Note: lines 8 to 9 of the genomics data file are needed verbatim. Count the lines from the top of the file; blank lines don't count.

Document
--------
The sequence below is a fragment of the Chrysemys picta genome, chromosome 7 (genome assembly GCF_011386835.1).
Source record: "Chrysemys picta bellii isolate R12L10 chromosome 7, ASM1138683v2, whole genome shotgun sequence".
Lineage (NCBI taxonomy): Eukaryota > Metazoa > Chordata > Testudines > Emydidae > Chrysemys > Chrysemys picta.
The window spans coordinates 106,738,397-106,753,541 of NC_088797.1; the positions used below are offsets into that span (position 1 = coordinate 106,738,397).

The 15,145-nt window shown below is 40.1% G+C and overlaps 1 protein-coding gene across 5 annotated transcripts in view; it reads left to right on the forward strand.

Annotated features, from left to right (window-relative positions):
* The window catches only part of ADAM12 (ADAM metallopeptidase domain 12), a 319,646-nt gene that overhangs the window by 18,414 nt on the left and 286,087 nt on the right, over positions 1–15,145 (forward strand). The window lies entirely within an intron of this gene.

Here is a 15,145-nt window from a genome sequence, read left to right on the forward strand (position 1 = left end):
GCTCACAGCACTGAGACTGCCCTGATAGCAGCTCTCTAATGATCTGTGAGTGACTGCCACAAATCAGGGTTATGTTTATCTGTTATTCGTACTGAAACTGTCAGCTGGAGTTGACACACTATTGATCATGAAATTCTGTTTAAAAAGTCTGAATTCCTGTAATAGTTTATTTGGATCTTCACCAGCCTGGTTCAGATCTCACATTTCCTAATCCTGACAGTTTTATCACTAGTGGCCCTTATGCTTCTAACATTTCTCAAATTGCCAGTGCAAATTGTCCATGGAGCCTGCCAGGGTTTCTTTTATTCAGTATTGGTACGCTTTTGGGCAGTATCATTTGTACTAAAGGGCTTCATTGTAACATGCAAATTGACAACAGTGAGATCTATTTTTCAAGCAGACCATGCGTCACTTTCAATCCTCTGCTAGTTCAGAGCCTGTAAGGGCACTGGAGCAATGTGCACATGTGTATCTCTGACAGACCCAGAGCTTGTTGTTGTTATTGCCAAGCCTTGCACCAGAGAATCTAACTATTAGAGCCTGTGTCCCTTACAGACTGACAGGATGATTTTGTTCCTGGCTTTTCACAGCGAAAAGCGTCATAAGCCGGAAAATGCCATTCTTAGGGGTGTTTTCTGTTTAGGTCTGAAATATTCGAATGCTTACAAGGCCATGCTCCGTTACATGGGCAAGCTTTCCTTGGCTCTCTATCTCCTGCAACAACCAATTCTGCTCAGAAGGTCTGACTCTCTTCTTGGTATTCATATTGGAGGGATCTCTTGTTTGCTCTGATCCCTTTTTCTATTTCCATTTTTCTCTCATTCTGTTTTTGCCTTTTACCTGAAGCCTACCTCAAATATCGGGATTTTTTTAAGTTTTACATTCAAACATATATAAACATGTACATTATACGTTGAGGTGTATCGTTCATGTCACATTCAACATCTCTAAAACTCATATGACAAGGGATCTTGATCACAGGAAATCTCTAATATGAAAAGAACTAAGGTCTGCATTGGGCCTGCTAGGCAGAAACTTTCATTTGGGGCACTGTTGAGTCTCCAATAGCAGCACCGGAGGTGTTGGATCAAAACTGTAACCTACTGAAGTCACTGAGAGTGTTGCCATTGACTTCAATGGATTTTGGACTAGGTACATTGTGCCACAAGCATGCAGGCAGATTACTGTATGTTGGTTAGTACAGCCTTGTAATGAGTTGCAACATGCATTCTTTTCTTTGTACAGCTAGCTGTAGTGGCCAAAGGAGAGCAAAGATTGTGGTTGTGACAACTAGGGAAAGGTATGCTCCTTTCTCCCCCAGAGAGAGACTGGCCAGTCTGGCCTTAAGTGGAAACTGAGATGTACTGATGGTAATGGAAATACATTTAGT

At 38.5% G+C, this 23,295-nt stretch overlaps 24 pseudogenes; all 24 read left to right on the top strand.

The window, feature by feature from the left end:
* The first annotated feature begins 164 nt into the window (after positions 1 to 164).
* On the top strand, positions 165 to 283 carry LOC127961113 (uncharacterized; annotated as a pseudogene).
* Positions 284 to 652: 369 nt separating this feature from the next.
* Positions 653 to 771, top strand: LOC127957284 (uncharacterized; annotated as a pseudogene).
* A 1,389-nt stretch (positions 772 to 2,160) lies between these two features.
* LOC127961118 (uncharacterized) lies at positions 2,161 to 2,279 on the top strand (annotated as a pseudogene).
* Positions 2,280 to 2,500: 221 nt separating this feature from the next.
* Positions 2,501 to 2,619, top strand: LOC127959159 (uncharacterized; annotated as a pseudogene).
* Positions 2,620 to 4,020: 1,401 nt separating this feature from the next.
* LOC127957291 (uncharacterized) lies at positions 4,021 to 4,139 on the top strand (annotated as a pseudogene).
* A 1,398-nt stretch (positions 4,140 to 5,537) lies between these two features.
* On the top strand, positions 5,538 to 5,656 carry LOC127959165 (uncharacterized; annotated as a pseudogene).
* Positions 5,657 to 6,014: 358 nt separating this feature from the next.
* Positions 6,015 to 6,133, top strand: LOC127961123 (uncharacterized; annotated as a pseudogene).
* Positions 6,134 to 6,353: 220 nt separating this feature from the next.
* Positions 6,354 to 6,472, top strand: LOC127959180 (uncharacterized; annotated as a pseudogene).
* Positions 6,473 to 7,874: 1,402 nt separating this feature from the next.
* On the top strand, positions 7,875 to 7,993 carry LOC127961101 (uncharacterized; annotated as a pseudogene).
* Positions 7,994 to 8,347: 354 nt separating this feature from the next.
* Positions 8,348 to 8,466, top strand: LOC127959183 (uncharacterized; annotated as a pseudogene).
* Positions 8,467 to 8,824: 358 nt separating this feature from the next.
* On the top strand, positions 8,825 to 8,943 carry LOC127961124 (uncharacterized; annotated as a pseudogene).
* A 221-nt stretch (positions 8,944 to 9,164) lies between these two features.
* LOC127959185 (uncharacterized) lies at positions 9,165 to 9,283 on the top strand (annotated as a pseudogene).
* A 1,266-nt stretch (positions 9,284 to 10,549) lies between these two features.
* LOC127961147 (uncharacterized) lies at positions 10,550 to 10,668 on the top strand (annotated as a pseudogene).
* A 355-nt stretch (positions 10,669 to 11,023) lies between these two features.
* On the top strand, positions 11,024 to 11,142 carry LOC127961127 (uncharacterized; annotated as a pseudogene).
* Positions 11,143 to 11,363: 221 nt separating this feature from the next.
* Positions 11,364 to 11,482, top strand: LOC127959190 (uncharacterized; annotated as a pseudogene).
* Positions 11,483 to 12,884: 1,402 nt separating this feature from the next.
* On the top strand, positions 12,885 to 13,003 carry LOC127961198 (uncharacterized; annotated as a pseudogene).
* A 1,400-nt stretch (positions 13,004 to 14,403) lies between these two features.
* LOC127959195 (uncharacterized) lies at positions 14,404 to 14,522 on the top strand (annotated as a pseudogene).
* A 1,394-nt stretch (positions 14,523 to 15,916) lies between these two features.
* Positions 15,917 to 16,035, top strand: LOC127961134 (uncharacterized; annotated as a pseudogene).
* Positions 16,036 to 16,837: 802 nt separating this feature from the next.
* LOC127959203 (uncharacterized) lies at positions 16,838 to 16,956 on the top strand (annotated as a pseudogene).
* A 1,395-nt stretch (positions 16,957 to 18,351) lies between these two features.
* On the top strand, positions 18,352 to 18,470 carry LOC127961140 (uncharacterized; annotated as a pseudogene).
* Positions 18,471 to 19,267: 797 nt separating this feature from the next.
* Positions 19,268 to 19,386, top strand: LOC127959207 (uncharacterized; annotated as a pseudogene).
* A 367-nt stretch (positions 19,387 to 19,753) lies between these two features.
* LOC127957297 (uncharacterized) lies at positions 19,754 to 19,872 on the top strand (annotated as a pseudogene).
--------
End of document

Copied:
Here is a 15,145-nt window from a genome sequence, read left to right on the forward strand (position 1 = left end):
GCTCACAGCACTGAGACTGCCCTGATAGCAGCTCTCTAATGATCTGTGAGTGACTGCCACAAATCAGGGTTATGTTTATCTGTTATTCGTACTGAAACTGTCAGCTGGAGTTGACACACTATTGATCATGAAATTCTGTTTAAAAAGTCTGAATTCCTGTAATAGTTTATTTGGATCTTCACCAGCCTGGTTCAGATCTCACATTTCCTAATCCTGACAGTTTTATCACTAGTGGCCCTTATGCTTCTAACATTTCTCAAATTGCCAGTGCAAATTGTCCATGGAGCCTGCCAGGGTTTCTTTTATTCAGTATTGGTACGCTTTTGGGCAGTATCATTTGTACTAAAGGGCTTCATTGTAACATGCAAATTGACAACAGTGAGATCTATTTTTCAAGCAGACCATGCGTCACTTTCAATCCTCTGCTAGTTCAGAGCCTGTAAGGGCACTGGAGCAATGTGCACATGTGTATCTCTGACAGACCCAGAGCTTGTTGTTGTTATTGCCAAGCCTTGCACCAGAGAATCTAACTATTAGAGCCTGTGTCCCTTACAGACTGACAGGATGATTTTGTTCCTGGCTTTTCACAGCGAAAAGCGTCATAAGCCGGAAAATGCCATTCTTAGGGGTGTTTTCTGTTTAGGTCTGAAATATTCGAATGCTTACAAGGCCATGCTCCGTTACATGGGCAAGCTTTCCTTGGCTCTCTATCTCCTGCAACAACCAATTCTGCTCAGAAGGTCTGACTCTCTTCTTGGTATTCATATTGGAGGGATCTCTTGTTTGCTCTGATCCCTTTTTCTATTTCCATTTTTCTCTCATTCTGTTTTTGCCTTTTACCTGAAGCCTACCTCAAATATCGGGATTTTTTTAAGTTTTACATTCAAACATATATAAACATGTACATTATACGTTGAGGTGTATCGTTCATGTCACATTCAACATCTCTAAAACTCATATGACAAGGGATCTTGATCACAGGAAATCTCTAATATGAAAAGAACTAAGGTCTGCATTGGGCCTGCTAGGCAGAAACTTTCATTTGGGGCACTGTTGAGTCTCCAATAGCAGCACCGGAGGTGTTGGATCAAAACTGTAACCTACTGAAGTCACTGAGAGTGTTGCCATTGACTTCAATGGATTTTGGACTAGGTACATTGTGCCACAAGCATGCAGGCAGATTACTGTATGTTGGTTAGTACAGCCTTGTAATGAGTTGCAACATGCATTCTTTTCTTTGTACAGCTAGCTGTAGTGGCCAAAGGAGAGCAAAGATTGTGGTTGTGACAACTAGGGAAAGGTATGCTCCTTTCTCCCCCAGAGAGAGACTGGCCAGTCTGGCCTTAAGTGGAAACTGAGATGTACTGATGGTAATGGAAATACATTTAGT